I see where you’re coming from, but I guess if I haven’t thought about the fact that we/you don’t care about the characters, I guess it doesn’t bother me. What I liked about this movie is that there’s hardly any dialogue in the movie. Instead of words the visual will have to tell the story, make us care for the characters.
    It’s a harsh grade though, but you gave me something to think about.

    • Nick Kush says:

      I hear you there! I’m a massive Nolan fan so being a little let down by this film may have had a negative effect on my grade. I might appreciate this film more and more as time goes on, but I’ll probably never love it like his others films because of that emotinal distance that I personally felt.

      Having said that, I totally understand where you’re coming from. I understand that I’m in the minority on this film so if you liked those elements of the film then good for you! If I’ve given you something to think about in my reviews, then I’ve done my job!

      • ppj says:

        I too am a huge fan of Christopher Nolan. I agree that Dunkirk is more emotional distanced than his other films, but as mentioned before I guess I’m not as bothered with it. Being a completely different movie, I think your disappointment is the one I had regarding The Dark Knight Rises.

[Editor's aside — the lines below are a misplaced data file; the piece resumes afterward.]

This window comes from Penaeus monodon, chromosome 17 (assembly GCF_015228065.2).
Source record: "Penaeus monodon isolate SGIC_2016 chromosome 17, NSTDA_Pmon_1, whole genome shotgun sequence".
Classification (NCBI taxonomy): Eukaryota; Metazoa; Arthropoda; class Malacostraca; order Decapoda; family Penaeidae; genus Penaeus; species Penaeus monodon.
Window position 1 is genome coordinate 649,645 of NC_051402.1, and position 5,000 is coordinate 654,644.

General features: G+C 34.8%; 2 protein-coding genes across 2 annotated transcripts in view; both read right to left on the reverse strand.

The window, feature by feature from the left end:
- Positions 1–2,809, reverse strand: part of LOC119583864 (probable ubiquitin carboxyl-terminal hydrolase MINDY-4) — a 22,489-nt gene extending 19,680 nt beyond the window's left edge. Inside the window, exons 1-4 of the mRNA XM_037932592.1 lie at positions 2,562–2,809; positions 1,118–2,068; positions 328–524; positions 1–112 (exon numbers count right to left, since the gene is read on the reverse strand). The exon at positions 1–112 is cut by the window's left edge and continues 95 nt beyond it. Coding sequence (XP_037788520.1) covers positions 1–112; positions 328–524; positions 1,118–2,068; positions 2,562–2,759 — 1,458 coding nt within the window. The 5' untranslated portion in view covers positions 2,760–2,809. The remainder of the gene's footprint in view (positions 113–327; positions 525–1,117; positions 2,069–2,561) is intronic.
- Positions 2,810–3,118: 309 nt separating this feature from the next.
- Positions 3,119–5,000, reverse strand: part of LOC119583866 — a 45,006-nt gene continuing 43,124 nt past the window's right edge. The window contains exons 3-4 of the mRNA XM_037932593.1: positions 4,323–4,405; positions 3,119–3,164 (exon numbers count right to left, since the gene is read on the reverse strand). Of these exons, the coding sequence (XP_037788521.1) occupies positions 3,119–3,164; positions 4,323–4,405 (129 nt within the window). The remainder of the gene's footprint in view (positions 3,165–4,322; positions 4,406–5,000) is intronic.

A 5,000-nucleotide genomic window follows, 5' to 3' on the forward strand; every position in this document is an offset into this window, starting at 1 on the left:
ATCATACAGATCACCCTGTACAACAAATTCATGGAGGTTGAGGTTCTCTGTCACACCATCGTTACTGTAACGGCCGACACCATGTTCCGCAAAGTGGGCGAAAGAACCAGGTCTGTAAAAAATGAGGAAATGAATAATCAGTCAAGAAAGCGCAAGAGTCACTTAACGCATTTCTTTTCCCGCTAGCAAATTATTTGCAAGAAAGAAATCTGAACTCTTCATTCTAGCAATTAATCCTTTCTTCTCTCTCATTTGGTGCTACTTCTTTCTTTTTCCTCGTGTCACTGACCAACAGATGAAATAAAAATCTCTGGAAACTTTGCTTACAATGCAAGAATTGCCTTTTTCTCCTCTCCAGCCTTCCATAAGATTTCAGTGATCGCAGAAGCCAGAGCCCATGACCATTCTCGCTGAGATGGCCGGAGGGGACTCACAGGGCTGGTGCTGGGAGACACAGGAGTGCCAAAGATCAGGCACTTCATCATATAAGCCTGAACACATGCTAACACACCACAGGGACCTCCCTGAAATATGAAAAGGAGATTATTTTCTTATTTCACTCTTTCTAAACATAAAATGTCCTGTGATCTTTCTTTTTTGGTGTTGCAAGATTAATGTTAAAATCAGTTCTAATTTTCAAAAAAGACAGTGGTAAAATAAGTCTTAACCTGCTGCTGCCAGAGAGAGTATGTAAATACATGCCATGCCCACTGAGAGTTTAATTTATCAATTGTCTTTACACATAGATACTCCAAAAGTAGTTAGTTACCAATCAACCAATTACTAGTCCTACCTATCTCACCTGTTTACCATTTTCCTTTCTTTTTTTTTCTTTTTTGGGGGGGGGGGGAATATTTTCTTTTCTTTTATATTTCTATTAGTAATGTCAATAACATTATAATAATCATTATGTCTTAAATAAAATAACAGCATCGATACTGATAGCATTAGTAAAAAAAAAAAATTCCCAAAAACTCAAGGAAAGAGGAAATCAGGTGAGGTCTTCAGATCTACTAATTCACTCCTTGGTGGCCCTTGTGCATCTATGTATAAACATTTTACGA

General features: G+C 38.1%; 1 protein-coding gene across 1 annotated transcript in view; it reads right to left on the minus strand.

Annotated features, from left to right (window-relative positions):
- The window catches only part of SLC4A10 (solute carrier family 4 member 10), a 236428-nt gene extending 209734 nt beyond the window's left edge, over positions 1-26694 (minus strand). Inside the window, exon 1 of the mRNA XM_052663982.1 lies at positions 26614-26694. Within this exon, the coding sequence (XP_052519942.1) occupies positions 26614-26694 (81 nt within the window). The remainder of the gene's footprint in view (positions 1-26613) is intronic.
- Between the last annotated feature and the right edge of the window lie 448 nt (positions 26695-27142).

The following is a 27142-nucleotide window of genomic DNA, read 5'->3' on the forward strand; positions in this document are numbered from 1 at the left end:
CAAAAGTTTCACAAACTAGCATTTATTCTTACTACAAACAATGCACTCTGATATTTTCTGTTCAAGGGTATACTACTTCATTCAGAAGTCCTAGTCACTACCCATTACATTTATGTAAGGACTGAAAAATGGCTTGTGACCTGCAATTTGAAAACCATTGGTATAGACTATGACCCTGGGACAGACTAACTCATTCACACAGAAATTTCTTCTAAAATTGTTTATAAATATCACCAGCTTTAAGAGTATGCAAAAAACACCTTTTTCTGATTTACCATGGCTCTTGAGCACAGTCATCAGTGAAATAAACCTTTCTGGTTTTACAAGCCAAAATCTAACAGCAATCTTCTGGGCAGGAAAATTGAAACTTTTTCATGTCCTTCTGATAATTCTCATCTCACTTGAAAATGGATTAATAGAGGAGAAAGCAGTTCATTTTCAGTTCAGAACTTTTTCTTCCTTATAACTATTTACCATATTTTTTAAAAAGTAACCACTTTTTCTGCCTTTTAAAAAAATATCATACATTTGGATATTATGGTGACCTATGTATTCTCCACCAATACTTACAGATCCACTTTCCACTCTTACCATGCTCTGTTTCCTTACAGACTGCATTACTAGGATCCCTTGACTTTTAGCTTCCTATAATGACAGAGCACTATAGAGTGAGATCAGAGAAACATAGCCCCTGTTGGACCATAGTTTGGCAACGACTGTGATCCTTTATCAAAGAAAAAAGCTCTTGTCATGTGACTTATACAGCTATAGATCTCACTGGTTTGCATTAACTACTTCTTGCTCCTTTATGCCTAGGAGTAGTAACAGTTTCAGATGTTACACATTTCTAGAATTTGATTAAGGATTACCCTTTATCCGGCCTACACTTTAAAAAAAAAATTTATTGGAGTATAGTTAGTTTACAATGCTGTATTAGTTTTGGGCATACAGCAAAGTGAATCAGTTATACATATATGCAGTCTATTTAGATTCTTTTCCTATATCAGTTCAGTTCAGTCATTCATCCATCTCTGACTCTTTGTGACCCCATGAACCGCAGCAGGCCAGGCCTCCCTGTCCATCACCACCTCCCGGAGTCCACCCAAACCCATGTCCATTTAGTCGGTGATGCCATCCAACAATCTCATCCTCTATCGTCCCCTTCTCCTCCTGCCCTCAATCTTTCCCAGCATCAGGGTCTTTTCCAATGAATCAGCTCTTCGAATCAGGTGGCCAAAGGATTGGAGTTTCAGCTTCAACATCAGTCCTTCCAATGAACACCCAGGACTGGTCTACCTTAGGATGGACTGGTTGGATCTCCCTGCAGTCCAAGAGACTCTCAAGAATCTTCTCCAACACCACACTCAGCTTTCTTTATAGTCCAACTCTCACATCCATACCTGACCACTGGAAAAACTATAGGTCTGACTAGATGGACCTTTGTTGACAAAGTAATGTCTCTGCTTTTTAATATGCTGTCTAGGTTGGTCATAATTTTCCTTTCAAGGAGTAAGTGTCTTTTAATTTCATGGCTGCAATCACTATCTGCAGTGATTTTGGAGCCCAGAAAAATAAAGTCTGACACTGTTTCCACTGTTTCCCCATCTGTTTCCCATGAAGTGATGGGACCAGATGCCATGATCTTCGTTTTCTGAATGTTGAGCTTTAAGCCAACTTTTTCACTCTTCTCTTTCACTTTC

Having said that, I like that he didn’t keep this film too long as some of his other films are.
        I’ll keep an eye out for your future reviews.

      • Nick Kush says:

        Totally agree! I was shocked to see that it was under two hours. Thanks so much!

  16. I completely agree with you. There isn’t much to make us care about the characters in the film. I only remember Tom Hardy because he’s an actor I like watching perform. If it had been anyone else, I might not have remembered the character.